2. The trial court also erred in deciding as a matter of law that the evidence demanded that the assets be returned to Louise immediately. The court based this determination solely on Louise's testimony that her sons had agreed to return the assets to her upon her request. Even though J.D. was never deposed as to whether such an agreement existed, the testimony from the attorney and bank representative would allow a jury to infer that no such agreement existed. Both witnesses testified that they carefully informed Louise that her anticipated transfers of these assets were irrevocable, to which Louise raised no protest nor made any other indication that she and her sons had agreed otherwise. A jury could believe that had such an agreement existed, Louise would have mentioned it in one of these conversations with the bank representative or with her attorney, and the jury could therefore infer from her silence that no such agreement existed. Indeed, since the purpose of the transfers was to allow Louise to enjoy the income and use of these assets while protecting them from being used to pay anticipated nursing home expenses, returning these assets to Louise would effectively destroy or distort this purpose and could thus be inferred to not have been the agreement or understanding of the parties. Thus, there is evidence that the terms under which the property was transferred or entrusted to the sons did not allow for a return of those assets at Louise's request, but were simply irrevocable transfers. A summary determination that these assets were owned by and had to be returned to Louise as a matter of law was therefore inappropriate. Cf. Thomas v. McGee, 242 Ga. 441, 443(2), 249 S.E.2d 242 (1978).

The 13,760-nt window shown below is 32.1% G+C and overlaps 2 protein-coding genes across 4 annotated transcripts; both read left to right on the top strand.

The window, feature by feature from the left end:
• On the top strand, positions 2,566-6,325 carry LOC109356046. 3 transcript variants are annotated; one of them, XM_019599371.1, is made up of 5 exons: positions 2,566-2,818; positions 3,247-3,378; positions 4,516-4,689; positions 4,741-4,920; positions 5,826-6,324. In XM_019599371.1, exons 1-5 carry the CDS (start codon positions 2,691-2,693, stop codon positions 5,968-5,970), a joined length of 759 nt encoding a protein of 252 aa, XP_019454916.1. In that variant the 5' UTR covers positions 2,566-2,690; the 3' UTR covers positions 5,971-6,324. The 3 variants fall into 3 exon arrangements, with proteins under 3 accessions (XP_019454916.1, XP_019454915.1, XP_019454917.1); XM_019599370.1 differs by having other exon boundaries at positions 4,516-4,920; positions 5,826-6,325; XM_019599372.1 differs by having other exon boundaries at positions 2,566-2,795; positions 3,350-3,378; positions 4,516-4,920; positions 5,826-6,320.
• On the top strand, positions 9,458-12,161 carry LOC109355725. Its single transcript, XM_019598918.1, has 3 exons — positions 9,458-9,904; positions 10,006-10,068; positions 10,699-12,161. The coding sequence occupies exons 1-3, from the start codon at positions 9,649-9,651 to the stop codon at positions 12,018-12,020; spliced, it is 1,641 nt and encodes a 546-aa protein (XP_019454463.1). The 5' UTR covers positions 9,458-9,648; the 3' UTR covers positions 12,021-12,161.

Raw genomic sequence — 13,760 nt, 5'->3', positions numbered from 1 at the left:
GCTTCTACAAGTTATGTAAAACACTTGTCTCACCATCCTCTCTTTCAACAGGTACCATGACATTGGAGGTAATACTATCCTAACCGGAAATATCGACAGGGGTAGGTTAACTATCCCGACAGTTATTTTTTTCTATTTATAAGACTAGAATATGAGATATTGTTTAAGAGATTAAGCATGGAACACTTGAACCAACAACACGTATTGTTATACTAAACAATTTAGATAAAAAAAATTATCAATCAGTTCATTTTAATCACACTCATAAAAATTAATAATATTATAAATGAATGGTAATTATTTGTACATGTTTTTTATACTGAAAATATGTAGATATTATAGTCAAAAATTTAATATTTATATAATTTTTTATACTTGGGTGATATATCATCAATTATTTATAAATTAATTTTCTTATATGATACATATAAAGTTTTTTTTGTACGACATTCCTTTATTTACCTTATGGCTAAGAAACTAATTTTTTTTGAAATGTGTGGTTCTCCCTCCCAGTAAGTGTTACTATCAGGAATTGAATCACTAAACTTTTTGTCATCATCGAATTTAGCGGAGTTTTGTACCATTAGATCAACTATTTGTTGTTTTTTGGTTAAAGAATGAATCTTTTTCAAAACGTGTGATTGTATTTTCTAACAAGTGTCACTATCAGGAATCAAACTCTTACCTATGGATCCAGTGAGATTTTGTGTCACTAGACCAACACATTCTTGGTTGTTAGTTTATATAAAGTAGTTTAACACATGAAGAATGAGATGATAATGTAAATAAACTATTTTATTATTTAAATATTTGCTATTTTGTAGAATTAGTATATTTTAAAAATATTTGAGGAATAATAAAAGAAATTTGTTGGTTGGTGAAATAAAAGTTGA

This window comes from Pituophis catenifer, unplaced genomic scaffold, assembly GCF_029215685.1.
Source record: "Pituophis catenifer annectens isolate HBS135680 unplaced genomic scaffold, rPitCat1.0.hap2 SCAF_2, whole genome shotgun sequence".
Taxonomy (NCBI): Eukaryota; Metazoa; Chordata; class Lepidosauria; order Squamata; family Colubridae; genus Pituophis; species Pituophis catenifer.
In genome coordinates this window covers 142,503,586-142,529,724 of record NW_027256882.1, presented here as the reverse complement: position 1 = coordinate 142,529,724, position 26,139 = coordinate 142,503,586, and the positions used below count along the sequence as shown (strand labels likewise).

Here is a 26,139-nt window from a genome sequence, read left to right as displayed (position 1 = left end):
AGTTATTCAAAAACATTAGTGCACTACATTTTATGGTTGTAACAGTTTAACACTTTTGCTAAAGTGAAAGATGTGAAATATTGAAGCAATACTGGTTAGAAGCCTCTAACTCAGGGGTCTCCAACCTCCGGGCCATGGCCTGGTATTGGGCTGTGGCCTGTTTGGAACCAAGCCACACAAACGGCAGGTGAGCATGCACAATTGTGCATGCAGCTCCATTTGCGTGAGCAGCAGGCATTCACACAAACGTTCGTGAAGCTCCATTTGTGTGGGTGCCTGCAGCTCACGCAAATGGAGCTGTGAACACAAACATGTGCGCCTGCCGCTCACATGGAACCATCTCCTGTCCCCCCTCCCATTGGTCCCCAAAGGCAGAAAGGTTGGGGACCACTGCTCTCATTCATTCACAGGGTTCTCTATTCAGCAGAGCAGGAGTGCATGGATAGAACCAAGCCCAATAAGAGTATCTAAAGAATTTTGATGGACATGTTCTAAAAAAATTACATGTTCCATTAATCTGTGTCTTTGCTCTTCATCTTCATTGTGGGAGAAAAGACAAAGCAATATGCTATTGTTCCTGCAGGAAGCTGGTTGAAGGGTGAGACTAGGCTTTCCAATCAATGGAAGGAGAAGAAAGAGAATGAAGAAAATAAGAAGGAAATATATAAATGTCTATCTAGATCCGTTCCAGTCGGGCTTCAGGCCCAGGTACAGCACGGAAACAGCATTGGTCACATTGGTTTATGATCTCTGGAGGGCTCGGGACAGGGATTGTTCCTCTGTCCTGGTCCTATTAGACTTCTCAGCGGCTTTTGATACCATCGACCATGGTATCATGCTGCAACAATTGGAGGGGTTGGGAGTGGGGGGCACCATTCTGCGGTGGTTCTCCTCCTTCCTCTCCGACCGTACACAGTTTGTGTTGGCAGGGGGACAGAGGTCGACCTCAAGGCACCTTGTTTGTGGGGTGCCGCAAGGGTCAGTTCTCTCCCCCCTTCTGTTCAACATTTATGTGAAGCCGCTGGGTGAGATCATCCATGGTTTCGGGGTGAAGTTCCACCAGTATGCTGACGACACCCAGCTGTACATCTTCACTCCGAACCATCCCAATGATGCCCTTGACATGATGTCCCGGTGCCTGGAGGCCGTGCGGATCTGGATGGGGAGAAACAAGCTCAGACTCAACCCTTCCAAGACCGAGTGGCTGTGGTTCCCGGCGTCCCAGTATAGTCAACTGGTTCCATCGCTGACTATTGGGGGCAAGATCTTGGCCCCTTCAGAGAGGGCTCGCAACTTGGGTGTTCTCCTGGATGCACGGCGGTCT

SMITH, C.J., and RUFFIN, P.J., concur.